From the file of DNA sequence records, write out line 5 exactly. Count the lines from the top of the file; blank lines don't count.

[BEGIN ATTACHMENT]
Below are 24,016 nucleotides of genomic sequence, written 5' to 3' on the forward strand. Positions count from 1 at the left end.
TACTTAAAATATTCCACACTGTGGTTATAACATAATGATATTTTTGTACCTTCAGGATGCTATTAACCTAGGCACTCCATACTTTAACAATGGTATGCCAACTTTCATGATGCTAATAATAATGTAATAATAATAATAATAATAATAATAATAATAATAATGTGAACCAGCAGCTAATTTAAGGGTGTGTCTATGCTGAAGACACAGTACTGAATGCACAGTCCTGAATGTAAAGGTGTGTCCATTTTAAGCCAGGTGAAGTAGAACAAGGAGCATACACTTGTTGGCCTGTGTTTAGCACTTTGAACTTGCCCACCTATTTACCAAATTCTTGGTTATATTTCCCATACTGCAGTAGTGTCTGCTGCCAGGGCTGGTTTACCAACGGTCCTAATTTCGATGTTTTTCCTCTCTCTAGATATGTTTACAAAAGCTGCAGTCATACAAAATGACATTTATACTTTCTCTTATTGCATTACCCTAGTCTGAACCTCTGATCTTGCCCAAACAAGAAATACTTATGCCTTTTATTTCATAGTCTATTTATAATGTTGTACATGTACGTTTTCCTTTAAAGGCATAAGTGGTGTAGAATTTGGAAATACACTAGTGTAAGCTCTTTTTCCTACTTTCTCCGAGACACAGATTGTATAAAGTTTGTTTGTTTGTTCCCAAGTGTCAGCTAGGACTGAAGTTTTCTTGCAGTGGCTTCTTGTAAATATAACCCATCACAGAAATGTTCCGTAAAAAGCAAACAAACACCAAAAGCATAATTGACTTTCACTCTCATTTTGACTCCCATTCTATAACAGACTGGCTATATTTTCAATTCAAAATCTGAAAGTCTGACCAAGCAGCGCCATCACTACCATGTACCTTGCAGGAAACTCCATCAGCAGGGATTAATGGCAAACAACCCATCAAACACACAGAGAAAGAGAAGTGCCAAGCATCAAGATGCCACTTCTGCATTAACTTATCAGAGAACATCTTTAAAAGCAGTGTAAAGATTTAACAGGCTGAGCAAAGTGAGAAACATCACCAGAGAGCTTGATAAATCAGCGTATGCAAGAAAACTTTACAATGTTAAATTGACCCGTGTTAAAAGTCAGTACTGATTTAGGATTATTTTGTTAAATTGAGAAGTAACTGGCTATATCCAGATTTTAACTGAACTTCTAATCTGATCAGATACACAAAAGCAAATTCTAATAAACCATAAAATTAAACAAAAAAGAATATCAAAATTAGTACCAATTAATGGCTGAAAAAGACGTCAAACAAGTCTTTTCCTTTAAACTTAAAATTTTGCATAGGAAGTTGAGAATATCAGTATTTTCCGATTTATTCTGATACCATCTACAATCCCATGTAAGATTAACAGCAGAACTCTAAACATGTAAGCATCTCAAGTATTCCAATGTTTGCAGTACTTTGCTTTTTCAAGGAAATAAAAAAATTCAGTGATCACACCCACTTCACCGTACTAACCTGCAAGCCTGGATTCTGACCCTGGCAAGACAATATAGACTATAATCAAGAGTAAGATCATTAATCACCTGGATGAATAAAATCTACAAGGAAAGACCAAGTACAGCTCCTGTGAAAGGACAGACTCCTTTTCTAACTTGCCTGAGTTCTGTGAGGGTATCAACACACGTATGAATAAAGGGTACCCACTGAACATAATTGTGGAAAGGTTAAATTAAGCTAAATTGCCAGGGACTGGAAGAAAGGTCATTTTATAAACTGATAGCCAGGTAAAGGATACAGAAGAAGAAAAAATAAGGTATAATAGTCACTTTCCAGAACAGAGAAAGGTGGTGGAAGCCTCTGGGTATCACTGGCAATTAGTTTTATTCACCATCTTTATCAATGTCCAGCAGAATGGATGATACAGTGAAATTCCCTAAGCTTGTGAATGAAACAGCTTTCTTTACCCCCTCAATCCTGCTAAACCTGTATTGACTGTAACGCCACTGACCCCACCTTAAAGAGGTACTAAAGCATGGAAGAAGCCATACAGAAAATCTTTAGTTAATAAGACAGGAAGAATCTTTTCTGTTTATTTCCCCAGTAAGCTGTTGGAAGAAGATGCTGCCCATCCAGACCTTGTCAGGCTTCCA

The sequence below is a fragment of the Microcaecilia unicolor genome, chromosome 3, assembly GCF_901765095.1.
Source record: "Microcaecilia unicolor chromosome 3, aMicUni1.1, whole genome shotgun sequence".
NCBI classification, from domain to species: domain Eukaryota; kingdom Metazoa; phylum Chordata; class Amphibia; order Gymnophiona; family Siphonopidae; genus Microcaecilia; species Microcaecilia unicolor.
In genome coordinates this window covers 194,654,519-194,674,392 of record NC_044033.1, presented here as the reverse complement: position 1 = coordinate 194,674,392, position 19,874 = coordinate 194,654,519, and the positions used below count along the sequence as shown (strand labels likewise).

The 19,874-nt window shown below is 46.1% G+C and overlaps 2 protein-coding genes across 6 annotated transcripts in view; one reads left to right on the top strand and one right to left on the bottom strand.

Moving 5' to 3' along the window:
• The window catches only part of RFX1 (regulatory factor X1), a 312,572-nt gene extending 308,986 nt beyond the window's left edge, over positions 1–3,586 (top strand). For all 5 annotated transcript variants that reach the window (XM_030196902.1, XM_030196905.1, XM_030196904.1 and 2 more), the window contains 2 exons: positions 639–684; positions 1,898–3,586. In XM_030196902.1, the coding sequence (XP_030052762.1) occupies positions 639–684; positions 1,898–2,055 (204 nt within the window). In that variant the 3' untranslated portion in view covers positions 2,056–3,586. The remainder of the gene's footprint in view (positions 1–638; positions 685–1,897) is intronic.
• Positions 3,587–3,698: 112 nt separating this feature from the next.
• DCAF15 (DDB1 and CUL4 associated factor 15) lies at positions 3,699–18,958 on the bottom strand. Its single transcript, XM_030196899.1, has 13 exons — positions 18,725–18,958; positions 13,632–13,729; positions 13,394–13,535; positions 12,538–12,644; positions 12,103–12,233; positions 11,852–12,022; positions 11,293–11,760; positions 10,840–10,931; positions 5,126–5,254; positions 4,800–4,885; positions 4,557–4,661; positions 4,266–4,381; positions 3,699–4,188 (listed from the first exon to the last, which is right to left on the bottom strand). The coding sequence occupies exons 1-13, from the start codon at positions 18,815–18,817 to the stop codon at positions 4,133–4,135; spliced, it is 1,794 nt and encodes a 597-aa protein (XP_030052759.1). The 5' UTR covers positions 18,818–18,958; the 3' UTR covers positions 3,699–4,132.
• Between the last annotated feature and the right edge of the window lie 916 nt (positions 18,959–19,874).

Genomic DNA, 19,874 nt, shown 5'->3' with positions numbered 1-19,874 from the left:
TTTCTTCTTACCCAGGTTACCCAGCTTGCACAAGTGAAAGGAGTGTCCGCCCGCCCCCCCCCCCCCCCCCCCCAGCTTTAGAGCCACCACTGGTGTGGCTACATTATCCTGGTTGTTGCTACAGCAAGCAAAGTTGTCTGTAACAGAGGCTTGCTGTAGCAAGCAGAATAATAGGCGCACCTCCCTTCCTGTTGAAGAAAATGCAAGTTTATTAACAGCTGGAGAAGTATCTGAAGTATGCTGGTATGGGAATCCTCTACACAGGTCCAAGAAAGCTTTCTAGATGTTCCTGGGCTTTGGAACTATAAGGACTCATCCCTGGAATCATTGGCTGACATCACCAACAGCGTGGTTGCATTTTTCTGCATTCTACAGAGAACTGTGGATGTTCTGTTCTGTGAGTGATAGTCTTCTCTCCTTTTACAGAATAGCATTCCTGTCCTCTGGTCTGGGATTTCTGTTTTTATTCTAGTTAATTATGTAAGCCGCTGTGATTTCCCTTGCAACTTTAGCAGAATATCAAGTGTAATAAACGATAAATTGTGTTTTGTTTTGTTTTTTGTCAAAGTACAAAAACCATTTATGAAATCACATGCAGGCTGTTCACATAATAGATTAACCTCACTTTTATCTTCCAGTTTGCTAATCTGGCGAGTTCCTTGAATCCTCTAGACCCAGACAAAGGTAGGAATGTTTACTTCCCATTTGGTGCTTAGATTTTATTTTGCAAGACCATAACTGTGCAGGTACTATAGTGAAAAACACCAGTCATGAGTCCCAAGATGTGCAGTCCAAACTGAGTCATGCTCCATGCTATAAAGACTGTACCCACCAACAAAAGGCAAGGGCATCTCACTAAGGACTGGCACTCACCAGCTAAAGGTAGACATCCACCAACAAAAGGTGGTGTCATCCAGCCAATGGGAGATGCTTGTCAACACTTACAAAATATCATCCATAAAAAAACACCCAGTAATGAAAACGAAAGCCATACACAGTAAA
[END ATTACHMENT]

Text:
NCBI classification, from domain to species: domain Eukaryota; kingdom Metazoa; phylum Chordata; class Amphibia; order Gymnophiona; family Siphonopidae; genus Microcaecilia; species Microcaecilia unicolor.